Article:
, , ,

My friends in Islam are wrestling with what to do with ISIS, and the talk is not about joining.

Some are trying to find their way between persecution as Shiites and cooperation with Sunni Kurdish Peshmerga, for example. We don’t appreciate the crevasses in multiple self-concepts (x religion x sect x nation x locality x external relationships) involved in making what are both political and personal military decisions.

By way of mistaken aggregation, simple prejudice may misguide our perception of true states of affairs.

On the Sunni side in the middle east, every stable regime plus every peaceful human subscribed by legacy now finds status divided according to the word of Baghdadi: either accept his authority as caliph to rule over all Islam or prepare for battle with his forces. The irony of that possession has a cosmic ghastliness to it: who among theocratic or clerically authorized autocrats would not claim the same favor and infallibility?

The President’s lank position, so far, is to leave the matter of becoming resolved up to Muslims involved de facto in these wars, albeit with the exception of either protecting patently American assets, as in Iraq, or encouraging the moderate among the revolutionary forces assailing Assad in Syria. If boundaries are broached, as has happened some in Israel’s Golan, then additional measures have to be taken to maintain the geographical parameter of the heavy fighting (associated terrorism in foreign lands then becomes the province of established government agencies developed to address domestic threats).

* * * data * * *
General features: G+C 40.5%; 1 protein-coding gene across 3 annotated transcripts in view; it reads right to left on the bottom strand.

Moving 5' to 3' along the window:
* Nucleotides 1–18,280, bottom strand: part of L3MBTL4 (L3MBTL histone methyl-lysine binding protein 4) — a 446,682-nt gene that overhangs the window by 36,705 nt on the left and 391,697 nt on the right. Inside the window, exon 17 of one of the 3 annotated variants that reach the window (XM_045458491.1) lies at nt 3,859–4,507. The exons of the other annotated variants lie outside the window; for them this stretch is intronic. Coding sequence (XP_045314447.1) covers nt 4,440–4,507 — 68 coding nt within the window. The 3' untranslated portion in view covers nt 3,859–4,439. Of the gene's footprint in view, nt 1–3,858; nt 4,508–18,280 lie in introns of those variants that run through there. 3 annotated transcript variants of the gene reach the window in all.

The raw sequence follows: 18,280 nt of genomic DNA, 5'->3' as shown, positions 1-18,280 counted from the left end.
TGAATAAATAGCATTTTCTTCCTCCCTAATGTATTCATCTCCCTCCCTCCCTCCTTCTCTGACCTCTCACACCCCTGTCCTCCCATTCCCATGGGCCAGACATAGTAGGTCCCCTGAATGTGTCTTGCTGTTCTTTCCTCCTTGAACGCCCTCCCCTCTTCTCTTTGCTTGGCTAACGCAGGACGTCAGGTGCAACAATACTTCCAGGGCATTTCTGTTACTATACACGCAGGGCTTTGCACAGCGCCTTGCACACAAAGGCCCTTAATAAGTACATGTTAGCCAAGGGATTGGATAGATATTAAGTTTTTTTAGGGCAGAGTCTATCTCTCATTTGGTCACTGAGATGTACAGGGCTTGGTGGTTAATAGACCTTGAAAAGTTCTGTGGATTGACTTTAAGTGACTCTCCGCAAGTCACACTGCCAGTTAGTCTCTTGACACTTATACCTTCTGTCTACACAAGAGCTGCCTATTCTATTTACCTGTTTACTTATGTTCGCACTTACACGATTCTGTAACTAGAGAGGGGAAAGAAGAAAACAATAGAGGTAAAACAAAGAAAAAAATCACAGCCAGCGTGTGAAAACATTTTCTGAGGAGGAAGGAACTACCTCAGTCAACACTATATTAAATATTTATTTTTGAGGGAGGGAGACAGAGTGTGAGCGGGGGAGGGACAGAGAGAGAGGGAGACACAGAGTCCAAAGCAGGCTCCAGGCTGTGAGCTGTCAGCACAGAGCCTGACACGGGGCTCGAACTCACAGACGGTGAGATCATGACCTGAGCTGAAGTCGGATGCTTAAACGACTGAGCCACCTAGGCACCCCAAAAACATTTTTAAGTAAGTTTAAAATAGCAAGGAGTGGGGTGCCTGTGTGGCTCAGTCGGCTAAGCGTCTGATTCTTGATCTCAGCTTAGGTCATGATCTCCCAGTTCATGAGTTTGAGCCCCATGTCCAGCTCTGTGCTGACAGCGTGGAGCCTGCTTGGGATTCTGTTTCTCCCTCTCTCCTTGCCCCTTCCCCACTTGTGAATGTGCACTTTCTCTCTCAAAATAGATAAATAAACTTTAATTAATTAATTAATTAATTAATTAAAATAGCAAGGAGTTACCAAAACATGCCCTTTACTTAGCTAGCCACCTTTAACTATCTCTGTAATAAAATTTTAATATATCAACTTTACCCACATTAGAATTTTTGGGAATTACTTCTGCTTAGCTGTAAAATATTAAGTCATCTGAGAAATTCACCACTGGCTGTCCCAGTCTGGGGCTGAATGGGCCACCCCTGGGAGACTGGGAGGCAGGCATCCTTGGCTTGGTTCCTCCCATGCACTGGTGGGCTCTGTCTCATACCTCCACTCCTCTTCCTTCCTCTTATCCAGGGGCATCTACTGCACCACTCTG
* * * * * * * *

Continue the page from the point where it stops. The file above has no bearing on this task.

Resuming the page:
I think Obama’s play between personal engagement and insouciant disengagement is a part of his stage management: why shouldn’t the rest of the world, and as it yearns to be free, police and defend itself?

People make up their minds about the world and themselves as they go along.  Culture, experience, and information both lead and push all of us down or chosen or programmed paths, but left alone in mind, the mind has its own life and, predominantly, survival mission: it faces quandaries posed by the malignant, and often it fails and becomes the patsy or tool of the vicious; sometimes too, it rises to the occasion and takes a giant step forward from where it has been pinned by history, circumstance, and time.

Related Reference

http://www.usnews.com/news/articles/2014/09/02/dont-expect-peshmerga-fighters-to-beat-the-islamic-state – 9/4/2014.

http://www.reuters.com/article/2014/09/04/us-mideast-israel-syria-idUSKBN0GZ1CG20140904 – 9/4/2014.

# # #